For BYDV, the disease was present at all sites, with by far the highest incidence being at Tiflet. This observation is not surprising, given the relative abundance and diversity of aphid vectors of this disease [18
], combined with A. magna
’s well-known susceptibility to BYDV [1
]. However, the lowest incidence of BYDV in both growing seasons was at El Kebab, suggesting that the relatively lower temperatures, higher elevation, and distance from oceanic humidity at this site were unfavorable for the aphid vectors of this disease. Future A. magna
germplasm enhancement will have to put more effort into BYDV tolerance, but it will likely rely on variation induction because of the lack of resistance genes in the wild species [1
3.1.2. Analyses of Agro-Morphological Traits
Significant agro-morphological effects at the eight environments are highlighted via descriptive statistics provided in Table 4
and two-way ANOVA Table 5
. Variables studied included the measured parameters, the calculated parameters, the thousand-seed weight (TSW) and the harvest index (HI).
Agro-morphological evaluation of the A. magna lines was performed for the following characters: plant height (PH), root length (RL), number of fertile tillers per plant (NFT), root weight (RW), dry matter weight per plant (DYP), grain yield per plant (GYP), number of grains per plant (NGP), thousand-seed weight (TSW), grain yield per hectare (GYH), dry matter yield per hectare (DYH), and harvest index (HI).
Descriptive statistics of the agro-morphological traits are presented in Table 4
. Based on the internal analyses at each site, PH and TSW were the most stable variables as they present low coefficients of variation. The highest CVs were observed for DYP, NGP, and GYP. In the first growing season of 2017–2018, plant development was much greater than the second season. The PH values measured between 110.24 and 176.86 cm in the first year and 45.15 and 79.14 cm the second year, and the average grain yield between 36.79 and 14.78 q/ha in the two years, respectively.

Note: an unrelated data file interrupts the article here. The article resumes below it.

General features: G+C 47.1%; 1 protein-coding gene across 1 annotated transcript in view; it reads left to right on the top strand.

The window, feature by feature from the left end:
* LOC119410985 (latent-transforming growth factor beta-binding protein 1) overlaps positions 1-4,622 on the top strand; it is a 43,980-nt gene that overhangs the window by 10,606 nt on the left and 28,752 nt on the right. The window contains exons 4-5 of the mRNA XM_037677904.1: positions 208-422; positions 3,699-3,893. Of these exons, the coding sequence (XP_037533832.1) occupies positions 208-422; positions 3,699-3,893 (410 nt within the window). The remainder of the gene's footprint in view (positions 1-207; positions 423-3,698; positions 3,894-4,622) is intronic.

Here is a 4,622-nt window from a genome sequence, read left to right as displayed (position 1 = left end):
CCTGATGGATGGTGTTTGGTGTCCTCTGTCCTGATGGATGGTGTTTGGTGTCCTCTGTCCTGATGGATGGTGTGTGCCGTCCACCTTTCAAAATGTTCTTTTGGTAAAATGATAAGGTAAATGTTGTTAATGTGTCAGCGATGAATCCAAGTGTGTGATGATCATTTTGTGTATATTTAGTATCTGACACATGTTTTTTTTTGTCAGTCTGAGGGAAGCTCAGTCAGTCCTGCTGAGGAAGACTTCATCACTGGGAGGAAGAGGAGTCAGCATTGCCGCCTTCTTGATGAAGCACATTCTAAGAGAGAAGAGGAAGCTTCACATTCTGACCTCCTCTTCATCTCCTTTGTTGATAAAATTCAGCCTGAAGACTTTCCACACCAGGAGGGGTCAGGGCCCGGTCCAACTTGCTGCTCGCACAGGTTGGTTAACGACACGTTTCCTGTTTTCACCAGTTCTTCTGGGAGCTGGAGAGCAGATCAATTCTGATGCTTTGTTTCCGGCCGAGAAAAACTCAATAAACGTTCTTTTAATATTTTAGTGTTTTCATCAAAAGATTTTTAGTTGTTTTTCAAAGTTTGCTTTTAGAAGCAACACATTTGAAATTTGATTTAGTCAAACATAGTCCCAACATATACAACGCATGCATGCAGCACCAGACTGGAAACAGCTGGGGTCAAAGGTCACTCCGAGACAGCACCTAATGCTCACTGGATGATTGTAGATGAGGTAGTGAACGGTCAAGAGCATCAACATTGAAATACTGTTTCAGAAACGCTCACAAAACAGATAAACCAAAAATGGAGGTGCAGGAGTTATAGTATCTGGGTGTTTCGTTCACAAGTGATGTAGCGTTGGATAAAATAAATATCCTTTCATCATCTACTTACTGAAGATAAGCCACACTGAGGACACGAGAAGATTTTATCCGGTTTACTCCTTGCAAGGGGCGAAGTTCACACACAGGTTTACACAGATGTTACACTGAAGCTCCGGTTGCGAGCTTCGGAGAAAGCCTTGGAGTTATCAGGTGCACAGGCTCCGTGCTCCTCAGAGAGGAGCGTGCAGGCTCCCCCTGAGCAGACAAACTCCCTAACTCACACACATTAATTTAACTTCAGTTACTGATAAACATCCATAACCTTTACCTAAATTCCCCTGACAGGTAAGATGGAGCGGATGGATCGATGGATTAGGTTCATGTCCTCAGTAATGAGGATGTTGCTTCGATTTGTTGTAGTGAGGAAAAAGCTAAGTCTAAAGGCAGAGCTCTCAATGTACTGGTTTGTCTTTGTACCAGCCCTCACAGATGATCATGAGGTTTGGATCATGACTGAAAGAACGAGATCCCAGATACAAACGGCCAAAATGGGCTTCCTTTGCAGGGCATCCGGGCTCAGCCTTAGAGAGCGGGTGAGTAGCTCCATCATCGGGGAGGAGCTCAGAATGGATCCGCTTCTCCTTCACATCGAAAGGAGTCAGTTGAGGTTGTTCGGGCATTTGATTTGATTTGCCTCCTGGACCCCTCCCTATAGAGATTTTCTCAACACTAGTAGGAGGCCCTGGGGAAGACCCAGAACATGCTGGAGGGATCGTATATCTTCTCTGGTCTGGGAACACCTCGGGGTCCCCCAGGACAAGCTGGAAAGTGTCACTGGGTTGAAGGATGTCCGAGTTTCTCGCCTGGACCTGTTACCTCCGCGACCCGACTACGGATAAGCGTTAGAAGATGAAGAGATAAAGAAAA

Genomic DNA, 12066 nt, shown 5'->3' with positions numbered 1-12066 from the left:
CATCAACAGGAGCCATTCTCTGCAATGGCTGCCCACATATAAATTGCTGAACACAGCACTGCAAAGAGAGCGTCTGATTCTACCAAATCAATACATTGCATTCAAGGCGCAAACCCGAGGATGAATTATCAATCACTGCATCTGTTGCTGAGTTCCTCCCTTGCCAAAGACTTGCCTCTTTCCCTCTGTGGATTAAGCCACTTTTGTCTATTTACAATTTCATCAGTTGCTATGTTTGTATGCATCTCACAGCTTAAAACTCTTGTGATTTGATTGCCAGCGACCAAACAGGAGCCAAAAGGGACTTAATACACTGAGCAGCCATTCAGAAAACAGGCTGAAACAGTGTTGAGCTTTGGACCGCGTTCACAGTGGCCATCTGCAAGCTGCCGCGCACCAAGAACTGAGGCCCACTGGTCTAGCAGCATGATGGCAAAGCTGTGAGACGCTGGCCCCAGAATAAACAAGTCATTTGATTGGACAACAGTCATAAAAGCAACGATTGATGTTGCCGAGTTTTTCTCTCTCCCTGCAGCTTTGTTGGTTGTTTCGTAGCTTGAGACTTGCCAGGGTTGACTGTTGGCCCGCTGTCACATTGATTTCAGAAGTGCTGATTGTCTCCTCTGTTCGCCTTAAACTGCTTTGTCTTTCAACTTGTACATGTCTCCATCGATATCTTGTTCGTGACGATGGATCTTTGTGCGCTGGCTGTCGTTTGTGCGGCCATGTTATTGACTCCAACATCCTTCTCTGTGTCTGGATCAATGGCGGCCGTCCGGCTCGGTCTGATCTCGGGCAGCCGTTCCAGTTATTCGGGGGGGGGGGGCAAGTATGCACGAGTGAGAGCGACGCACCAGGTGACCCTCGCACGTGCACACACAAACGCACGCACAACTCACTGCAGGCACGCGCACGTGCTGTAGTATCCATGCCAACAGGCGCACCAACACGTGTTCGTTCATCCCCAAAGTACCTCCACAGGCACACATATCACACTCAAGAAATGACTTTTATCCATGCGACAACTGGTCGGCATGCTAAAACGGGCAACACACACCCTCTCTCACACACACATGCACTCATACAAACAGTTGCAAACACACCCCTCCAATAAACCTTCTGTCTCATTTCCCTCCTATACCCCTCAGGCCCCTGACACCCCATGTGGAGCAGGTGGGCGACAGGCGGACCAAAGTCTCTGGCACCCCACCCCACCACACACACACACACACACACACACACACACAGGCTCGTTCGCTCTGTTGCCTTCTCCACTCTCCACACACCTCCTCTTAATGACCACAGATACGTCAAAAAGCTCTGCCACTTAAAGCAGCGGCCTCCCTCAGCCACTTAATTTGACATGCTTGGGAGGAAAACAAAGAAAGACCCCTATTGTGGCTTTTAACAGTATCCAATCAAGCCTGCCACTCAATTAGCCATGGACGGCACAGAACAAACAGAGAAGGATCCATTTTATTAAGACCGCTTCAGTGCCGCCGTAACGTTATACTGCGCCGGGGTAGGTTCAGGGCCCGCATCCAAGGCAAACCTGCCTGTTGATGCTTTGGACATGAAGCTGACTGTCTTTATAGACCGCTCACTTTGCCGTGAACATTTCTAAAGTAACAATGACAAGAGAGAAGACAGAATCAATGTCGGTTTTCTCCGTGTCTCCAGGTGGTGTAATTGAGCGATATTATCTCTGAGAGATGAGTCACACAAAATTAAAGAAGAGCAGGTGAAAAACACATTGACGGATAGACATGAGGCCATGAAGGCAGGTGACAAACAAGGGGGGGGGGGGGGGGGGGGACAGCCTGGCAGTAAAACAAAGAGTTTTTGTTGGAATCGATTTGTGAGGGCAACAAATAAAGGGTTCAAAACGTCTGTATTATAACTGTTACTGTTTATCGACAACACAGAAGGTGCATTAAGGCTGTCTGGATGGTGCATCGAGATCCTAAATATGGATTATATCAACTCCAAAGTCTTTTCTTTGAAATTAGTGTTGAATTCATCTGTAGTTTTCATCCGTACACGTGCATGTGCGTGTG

In the 2018–2019 season, Bouchane had the shortest plant size (45.15 cm) in comparison to the other sites, and the average RL of the lines was more proportionate to the PL than at the other sites. This demonstrated the capacity of A. magna
ssp. domestica roots to penetrate deeply into sandy-loamy soils under harsh growing conditions (Figure 2
The accessions in Tiflet presented the lowest values for the agro-morphological parameters (Table 4
). We suspect this was mainly due to the poorer growing conditions of the trial of the new managed loamy-sandy soil of an organic farm. The plants were also exposed to severe competition from weeds, pests, and diseases, which strongly impacted the growth and development of the lines (Figure 2
The two-factor ANOVA revealed significant differences among accessions. At Berrechid, the genotype effect was highly significant for the variables PH and GYH and moderately significant for RW and HI (Table 5
). The line*block interaction was moderate for the PH parameter and minor for RW, NGP, GYP, and GYH.
The Bouchane site ANOVA analysis showed highly significant genotypic effects for six of ten variables (NFT, RW, GYP, GYH, DYH, and HI), a moderate effect of PH, and a minor effect of RL (Table 5
). The block factor had significant effects on all the variables except RL. The line*block interaction effect was highly significant for PH, moderate for RW and GYP, and significant at the 5% level for the rest of the parameters.
At the Lahri site, the ANOVA (Table 5
) showed no significant effects linked to the line factor for only RW. The block factor showed highly to moderately significant effects for all the traits. The line*block interaction showed highly significant effects for all parameters and slightly significant (at the 5% level) for RW and DYH.